Commander Coleson was in his office at his desk, thinking about the orientation meeting they had just had. It had gone exceptionally well, as none of the remaining instructors or students wished to leave the campus. To a man, they were set to see the emergency through, and possibly even help out in combating the excesses of the Ashwood administration, whenever and wherever they could. Even those who were initially for Ashwood had changed their opinions when presented with all the very damning evidence.
Coleson was also looking at some reports of recent shootings by, what could only be termed, a militia group. What he was reading appeared to him as a couple of very well orchestrated movements by highly trained professionals. Even though there was a very clear line of movement towards cutting off Potsdam and Malone from Plattsburgh, which would keep Fort Drum from consolidating its hold on the border with Canada, Coleson did not think they would continue in the same direction. He thought it might be a misdirection and the next attack would be elsewhere. But where? He mused. In his current state of mind, Coleson almost wished he knew the people or where they were operating out of. There were many things that he and his Rangers could help with. Coleson shook his head and then hit his intercom.
"Lieutenant Maxwell, may I speak with you?" A moment later there was a knock at his door. "Come."
"You needed to speak with me, sir?"
"What is the status of our generators, Charles?"
"If we continue to run 24/7, we have at most another two weeks of fuel. I would suggest that we cut our usage to five hours in the morning and five hours in the evening. By restricting the cooks access to the refrigeration, this will allow our food stuffs to remain in good condition. We will also need to keep showers to a minimum and I will be working out a rotation schedule. That will give us a month of usage. If we can find more diesel fuel, we can increase that time."
"How about heating, as the weather turns colder?"
"That is going to be problematic, sir. As you know, the buildings are still heated by steam, despite all the renovations that have taken place. The longer we have to fire the boilers for heat the less overall time we have until we run out of fuel. My suggestion would be to move everyone to the north wing and close up the rest of the main building. Since the north wing also houses the kitchen that will keep everything centralized. Then we will need to winterize all the other buildings and close them up, until spring or longer if we need to. Since each building has it's own boiler and all the boilers draw from the same fuel tank, we can cut down fuel consumption. Also, they will not really operate without electricity to power the pumps for the heat exchange even though they have a separate fuel supply." Maxwell rubbed his chin as he thought out a plan. "Since we have already received our winter fuel allotment, and will be limited to running the boilers to when the main generator is on… let me do some calculations. But I'm thinking we just might have enough fuel to get us through the winter, for both the generator and the main boiler. That's if we take the rest of the campus offline."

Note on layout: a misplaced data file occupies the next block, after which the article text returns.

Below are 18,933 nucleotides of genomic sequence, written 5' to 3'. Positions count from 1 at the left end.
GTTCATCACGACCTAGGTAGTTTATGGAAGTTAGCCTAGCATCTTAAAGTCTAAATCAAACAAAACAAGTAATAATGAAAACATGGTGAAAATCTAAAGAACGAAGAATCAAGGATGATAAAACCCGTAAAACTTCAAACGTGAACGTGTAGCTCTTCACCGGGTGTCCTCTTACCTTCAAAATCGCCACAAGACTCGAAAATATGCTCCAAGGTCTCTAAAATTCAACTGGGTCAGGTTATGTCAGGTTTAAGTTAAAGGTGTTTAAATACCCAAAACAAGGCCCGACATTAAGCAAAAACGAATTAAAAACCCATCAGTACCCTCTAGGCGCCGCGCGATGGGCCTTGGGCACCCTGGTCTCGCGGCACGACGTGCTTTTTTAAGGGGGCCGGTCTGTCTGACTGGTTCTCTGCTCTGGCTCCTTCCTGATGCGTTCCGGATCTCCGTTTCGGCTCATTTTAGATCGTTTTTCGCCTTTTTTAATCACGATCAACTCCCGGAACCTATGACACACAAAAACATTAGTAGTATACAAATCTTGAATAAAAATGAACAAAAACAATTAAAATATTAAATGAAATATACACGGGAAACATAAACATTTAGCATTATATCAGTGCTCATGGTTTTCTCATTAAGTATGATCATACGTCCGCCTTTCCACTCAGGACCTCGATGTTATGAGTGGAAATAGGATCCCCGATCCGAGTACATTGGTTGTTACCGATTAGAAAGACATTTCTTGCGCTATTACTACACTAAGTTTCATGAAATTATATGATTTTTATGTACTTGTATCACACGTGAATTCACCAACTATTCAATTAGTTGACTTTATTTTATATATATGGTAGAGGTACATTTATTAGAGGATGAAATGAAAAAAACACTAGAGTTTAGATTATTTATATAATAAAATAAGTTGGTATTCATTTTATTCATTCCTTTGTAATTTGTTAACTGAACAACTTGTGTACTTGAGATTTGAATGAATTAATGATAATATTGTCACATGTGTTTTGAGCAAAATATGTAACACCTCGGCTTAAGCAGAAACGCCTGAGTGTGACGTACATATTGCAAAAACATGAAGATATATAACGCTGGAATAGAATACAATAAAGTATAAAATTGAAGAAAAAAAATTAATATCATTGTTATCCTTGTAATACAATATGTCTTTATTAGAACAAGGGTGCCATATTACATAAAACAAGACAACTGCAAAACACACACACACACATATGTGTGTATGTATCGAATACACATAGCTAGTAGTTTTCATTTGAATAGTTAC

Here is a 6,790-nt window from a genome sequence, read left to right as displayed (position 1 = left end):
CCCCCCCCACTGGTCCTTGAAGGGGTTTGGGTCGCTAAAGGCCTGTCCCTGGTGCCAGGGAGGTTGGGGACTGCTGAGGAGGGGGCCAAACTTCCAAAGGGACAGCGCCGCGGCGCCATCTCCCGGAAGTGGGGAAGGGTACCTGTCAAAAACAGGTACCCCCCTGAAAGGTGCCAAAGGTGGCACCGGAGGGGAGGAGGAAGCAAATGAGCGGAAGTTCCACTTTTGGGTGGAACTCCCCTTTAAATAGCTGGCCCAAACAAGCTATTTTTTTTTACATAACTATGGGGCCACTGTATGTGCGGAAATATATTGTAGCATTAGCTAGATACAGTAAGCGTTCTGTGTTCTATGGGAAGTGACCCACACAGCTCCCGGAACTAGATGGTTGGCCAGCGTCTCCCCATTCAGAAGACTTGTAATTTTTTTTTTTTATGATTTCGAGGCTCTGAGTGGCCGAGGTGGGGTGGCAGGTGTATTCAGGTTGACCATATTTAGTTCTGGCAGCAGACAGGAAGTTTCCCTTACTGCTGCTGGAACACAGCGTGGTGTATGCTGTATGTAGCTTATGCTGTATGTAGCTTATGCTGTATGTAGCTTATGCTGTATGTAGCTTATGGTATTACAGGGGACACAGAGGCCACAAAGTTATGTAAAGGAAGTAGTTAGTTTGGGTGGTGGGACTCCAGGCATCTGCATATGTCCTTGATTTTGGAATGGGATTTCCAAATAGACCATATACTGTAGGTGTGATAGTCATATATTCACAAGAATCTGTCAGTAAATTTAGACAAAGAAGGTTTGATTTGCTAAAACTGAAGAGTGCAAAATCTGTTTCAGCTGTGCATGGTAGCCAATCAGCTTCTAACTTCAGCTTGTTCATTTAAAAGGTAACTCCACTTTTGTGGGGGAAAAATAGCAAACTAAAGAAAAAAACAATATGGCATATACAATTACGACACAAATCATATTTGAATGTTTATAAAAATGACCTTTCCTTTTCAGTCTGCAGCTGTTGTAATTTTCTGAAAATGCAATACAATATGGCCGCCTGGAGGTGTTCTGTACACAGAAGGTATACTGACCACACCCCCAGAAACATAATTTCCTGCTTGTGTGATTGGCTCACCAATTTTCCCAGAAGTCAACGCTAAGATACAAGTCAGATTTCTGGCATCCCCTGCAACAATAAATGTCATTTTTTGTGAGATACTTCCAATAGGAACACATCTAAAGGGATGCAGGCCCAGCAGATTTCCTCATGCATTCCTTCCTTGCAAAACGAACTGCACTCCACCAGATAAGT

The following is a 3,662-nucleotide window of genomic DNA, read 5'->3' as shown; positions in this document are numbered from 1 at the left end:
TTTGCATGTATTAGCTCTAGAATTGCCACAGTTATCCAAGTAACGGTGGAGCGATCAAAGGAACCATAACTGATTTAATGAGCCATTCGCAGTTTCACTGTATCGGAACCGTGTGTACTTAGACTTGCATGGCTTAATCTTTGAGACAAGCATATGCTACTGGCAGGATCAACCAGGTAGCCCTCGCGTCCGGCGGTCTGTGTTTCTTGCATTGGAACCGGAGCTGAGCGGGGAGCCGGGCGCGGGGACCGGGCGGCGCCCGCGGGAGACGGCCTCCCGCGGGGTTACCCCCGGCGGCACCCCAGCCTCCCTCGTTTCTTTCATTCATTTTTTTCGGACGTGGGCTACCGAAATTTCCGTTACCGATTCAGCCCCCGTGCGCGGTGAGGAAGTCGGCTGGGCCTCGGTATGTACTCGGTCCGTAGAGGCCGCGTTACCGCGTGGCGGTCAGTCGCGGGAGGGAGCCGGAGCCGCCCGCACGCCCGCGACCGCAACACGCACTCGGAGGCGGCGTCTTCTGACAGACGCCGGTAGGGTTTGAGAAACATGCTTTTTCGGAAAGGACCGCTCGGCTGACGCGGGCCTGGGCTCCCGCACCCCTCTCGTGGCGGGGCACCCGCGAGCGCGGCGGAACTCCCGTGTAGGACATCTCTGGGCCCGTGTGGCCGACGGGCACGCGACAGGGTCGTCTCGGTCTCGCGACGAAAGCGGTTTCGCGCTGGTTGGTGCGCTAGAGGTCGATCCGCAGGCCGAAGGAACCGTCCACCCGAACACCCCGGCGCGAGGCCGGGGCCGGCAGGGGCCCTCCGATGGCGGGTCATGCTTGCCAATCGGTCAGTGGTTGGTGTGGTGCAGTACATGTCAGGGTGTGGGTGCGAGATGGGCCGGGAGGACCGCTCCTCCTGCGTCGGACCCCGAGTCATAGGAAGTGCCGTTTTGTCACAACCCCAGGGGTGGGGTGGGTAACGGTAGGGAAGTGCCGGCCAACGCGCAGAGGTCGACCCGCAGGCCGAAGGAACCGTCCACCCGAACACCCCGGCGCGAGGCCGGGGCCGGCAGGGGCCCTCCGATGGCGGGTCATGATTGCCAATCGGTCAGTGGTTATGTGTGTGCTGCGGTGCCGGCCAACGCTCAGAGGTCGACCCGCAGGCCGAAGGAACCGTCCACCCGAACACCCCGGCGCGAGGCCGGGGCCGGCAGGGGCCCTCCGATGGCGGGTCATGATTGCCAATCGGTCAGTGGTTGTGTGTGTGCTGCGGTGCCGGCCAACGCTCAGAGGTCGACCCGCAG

"That sounds like a feasible plan, Lieutenant. Get with whomever you need and draw up a sound plan. Can you present the plan by... say tomorrow?"
"Yes sir. That will give me enough time to plan it all and start to get it implemented. In the meantime, I think you might want to have all the staff and students begin winterizing all of the other buildings and classrooms."
"Yes, I agree. Now, on to another subject." Coleson grabbed some papers and then continued, "Is there any other news that you've been able to pick up?"
"Yes sir. You know that early this morning that militia group, that ambushed those guards in Edwards, struck again.
"As you know, the rail from Ft. Drum to Massena crosses US Highway 11 on both the southwest and northeast ends of town. This group dropped both trestles as they passed over Highway 11. A troop train was crossing over the southwest bridge at the time of detonation. This has resulted in mass casualties and has all but overwhelmed the area's medical abilities.
"Then there is the cleanup of this mess. A lot of the heavy equipment that might have been used seems to have been sabotaged. The forces for Ashwood are stuck with lightweight backhoes and such to get the roads serviceable again. I hear they are calling for equipment from Syracuse to be sent up to them to expedite cleanup and rebuilding the railways.
"They also disposed of the four guards at the northeast end of town at the junction of Highway 11 and State 56. From what I've listened to, the shooter was three-quarters of a mile away. They have a real sniper amongst them."
"So what's the reaction of Ft. Drum's commander?"
"That's the weird part. All of the reaction was in Spanish. Emilio says that these people are not Mexicans. The dialect is too different. I have to agree. They sound more Castilian than Mexican. What we heard this morning was an argument between the Air Wing commander and some Spanish Colonel. The Colonel wanted to use the F-16's for Search and Destroy, but the Air Wing commander was adamant that these aircraft were to be held in reserve in case of Canadian encroachment.